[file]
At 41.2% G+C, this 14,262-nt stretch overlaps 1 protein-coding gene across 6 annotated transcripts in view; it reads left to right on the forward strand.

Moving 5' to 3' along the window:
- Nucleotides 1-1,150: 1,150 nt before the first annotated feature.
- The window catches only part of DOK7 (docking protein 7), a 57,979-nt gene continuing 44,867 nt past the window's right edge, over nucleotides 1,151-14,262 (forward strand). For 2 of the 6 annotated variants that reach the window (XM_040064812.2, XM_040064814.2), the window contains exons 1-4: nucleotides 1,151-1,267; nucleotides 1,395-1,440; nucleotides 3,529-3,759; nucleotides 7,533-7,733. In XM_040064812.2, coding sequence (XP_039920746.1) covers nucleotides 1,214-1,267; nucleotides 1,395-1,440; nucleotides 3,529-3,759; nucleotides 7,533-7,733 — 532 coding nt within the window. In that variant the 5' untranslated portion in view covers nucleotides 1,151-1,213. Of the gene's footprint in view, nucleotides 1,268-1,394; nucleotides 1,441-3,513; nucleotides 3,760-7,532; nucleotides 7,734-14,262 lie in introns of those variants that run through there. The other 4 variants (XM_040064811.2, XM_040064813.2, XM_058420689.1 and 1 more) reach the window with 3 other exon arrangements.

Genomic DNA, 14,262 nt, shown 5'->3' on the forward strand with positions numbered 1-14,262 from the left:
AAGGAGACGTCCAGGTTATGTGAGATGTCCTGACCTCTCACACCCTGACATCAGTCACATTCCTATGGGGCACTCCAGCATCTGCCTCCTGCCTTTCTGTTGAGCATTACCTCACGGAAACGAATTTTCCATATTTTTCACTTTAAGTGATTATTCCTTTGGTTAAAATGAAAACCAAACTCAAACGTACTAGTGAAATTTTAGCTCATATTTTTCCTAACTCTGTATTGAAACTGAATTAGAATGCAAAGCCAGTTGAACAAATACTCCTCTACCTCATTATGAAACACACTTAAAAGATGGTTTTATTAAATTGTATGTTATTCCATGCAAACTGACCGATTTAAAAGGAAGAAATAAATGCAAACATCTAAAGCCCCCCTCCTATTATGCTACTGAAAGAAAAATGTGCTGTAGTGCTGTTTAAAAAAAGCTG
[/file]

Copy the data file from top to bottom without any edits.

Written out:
At 41.2% G+C, this 14,262-nt stretch overlaps 1 protein-coding gene across 6 annotated transcripts in view; it reads left to right on the forward strand.

Moving 5' to 3' along the window:
- Nucleotides 1-1,150: 1,150 nt before the first annotated feature.
- The window catches only part of DOK7 (docking protein 7), a 57,979-nt gene continuing 44,867 nt past the window's right edge, over nucleotides 1,151-14,262 (forward strand). For 2 of the 6 annotated variants that reach the window (XM_040064812.2, XM_040064814.2), the window contains exons 1-4: nucleotides 1,151-1,267; nucleotides 1,395-1,440; nucleotides 3,529-3,759; nucleotides 7,533-7,733. In XM_040064812.2, coding sequence (XP_039920746.1) covers nucleotides 1,214-1,267; nucleotides 1,395-1,440; nucleotides 3,529-3,759; nucleotides 7,533-7,733 — 532 coding nt within the window. In that variant the 5' untranslated portion in view covers nucleotides 1,151-1,213. Of the gene's footprint in view, nucleotides 1,268-1,394; nucleotides 1,441-3,513; nucleotides 3,760-7,532; nucleotides 7,734-14,262 lie in introns of those variants that run through there. The other 4 variants (XM_040064811.2, XM_040064813.2, XM_058420689.1 and 1 more) reach the window with 3 other exon arrangements.

Genomic DNA, 14,262 nt, shown 5'->3' on the forward strand with positions numbered 1-14,262 from the left:
AAGGAGACGTCCAGGTTATGTGAGATGTCCTGACCTCTCACACCCTGACATCAGTCACATTCCTATGGGGCACTCCAGCATCTGCCTCCTGCCTTTCTGTTGAGCATTACCTCACGGAAACGAATTTTCCATATTTTTCACTTTAAGTGATTATTCCTTTGGTTAAAATGAAAACCAAACTCAAACGTACTAGTGAAATTTTAGCTCATATTTTTCCTAACTCTGTATTGAAACTGAATTAGAATGCAAAGCCAGTTGAACAAATACTCCTCTACCTCATTATGAAACACACTTAAAAGATGGTTTTATTAAATTGTATGTTATTCCATGCAAACTGACCGATTTAAAAGGAAGAAATAAATGCAAACATCTAAAGCCCCCCTCCTATTATGCTACTGAAAGAAAAATGTGCTGTAGTGCTGTTTAAAAAAAGCTG